A modest result for sterling
No wooden spoon
A fantastic weekend for British sport brought magnificent victories for Chris Froome at Bagnères-de-Luchon, Louis Hamilton at Silverstone, Andy Murray at Wimbledon and Lincoln City at Worksop. A passable weekend for Britain's pound left it fractionally higher, on average, against the other dozen most actively-traded currencies.
Although sterling lost out to the antipodean dollars and the South African rand it was higher against the other major currencies, strengthening by an average of 0.1%, an eighth of a US cent. Its achievement was not exactly the stuff of legend but for the pound at the moment any win, however narrow, is to be savoured. If nothing else it was proof that sterling can go up as well as down.
Whilst it would be an exaggeration to say the pound was helped by the UK economic data on Thursday and Friday, at least it was not hurt by their mediocrity. Manufacturing and industrial output both fell by -0.5% in May, beating forecasts that they would be down by -1%. Britain's trade deficit for the same month, -£9.9bn, was not as bad as expected.
Jobs and Abenomics
Friday's strong US employment data and this morning's decisive win for the Liberal Democrats in the election for the upper house of Japan's parliament were positive for investor sentiment. They were not helpful to the dollar or the yen though: both are down from Friday morning's levels.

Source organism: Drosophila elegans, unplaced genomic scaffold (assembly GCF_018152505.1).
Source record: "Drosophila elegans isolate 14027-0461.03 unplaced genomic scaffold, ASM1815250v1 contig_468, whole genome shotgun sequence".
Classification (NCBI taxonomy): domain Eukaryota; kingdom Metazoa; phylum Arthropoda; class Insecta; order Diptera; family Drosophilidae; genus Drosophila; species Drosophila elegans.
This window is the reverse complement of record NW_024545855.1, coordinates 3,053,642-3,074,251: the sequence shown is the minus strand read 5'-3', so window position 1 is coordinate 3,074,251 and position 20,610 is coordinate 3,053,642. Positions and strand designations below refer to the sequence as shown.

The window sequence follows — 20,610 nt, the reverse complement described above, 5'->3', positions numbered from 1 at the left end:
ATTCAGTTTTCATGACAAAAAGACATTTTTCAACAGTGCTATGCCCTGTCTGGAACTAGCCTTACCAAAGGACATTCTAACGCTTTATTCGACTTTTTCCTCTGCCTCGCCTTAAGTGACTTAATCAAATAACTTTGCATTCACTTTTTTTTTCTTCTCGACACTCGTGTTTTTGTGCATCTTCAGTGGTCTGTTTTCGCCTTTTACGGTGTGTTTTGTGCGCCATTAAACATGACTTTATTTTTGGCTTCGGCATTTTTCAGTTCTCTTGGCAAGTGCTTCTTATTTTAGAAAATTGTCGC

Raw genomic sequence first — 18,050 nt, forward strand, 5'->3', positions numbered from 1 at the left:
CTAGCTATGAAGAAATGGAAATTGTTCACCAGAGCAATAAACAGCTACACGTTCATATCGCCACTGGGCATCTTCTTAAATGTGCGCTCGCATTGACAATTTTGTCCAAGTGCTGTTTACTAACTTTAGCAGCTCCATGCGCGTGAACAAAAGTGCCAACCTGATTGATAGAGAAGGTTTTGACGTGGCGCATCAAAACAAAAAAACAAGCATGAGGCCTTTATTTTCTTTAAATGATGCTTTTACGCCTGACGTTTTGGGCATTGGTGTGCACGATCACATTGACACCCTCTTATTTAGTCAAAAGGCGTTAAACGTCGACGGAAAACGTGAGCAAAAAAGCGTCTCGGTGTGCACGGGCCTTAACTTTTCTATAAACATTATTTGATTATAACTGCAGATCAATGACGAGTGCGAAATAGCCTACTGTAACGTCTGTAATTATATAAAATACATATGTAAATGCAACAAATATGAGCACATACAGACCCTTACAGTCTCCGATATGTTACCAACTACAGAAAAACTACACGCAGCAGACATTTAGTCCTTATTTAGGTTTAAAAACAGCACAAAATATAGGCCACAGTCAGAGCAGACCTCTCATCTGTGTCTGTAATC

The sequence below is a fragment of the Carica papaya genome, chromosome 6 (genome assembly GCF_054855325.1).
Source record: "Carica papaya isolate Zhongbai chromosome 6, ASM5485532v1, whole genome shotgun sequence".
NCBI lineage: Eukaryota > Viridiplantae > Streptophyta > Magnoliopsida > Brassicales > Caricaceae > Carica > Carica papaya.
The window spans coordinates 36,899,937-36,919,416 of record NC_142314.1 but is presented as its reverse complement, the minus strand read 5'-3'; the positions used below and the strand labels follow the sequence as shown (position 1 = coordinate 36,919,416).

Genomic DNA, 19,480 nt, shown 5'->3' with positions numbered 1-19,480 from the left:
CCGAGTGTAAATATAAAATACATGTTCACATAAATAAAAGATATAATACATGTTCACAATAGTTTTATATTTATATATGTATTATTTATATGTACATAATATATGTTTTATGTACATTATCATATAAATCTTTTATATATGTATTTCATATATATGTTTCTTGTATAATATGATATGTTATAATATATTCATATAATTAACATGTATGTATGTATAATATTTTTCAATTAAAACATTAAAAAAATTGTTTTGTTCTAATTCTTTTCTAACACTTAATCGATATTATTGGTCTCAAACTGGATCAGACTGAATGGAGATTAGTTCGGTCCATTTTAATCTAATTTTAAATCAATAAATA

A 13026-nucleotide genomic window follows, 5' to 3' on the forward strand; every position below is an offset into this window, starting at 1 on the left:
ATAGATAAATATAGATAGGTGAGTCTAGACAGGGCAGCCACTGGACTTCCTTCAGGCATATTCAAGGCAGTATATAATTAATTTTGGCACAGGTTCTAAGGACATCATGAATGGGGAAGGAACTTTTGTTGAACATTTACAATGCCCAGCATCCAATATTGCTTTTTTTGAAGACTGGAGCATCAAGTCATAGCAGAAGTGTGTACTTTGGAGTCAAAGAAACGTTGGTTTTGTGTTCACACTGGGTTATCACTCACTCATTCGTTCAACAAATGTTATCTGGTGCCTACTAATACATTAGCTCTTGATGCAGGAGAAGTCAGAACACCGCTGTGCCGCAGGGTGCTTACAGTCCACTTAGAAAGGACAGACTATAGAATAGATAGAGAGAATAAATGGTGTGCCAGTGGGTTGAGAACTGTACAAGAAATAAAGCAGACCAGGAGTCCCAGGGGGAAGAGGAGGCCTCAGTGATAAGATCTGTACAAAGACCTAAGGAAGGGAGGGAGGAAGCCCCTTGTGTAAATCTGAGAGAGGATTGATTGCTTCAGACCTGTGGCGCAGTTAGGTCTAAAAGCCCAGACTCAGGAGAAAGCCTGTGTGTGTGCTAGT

The strong 287k increase in US nonfarm payrolls was just as much of a surprise as the previous month's weak and downwardly-revised 11k rise. The two numbers just about cancelled out one another, leaving the average for the last three months at 147k, somewhat below the 213k average last year. The payrolls number provided some reassurance that the US economy is still growing but was not seen as strong enough to provoke a rate hike by the Federal Reserve.
Shinzo Abe's electoral victory gave him the political clout he will need to push ahead with new economic stimulus. This morning he sketched out a ¥10tr package that will be finalised next month. Further monetary easing by the Bank of Japan is also on the cards. The yen weakened after Abe San's press conference.
A sparsely-populated agenda contains nothing of major importance to the FX market. The numbers already announced in the Far East did not make much difference either.
Chinese inflation slowed slightly in June, from 2% to 1.9%. The figure was a tick higher than forecast. Japanese machinery orders fell by -1.4% in June: a 2.6% increase had been expected. A -1% fall in Australian mortgage lending in May was only half the predicted decline.
This morning's European ecostats cover Italian and Greek industrial production and Norwegian inflation. The only North American data are for Canadian housing starts. Tonight brings the British Retail Consortium's measure of UK retail sales for June as well as Japan's corporate goods price index and NAB's barometer of Australian business confidence.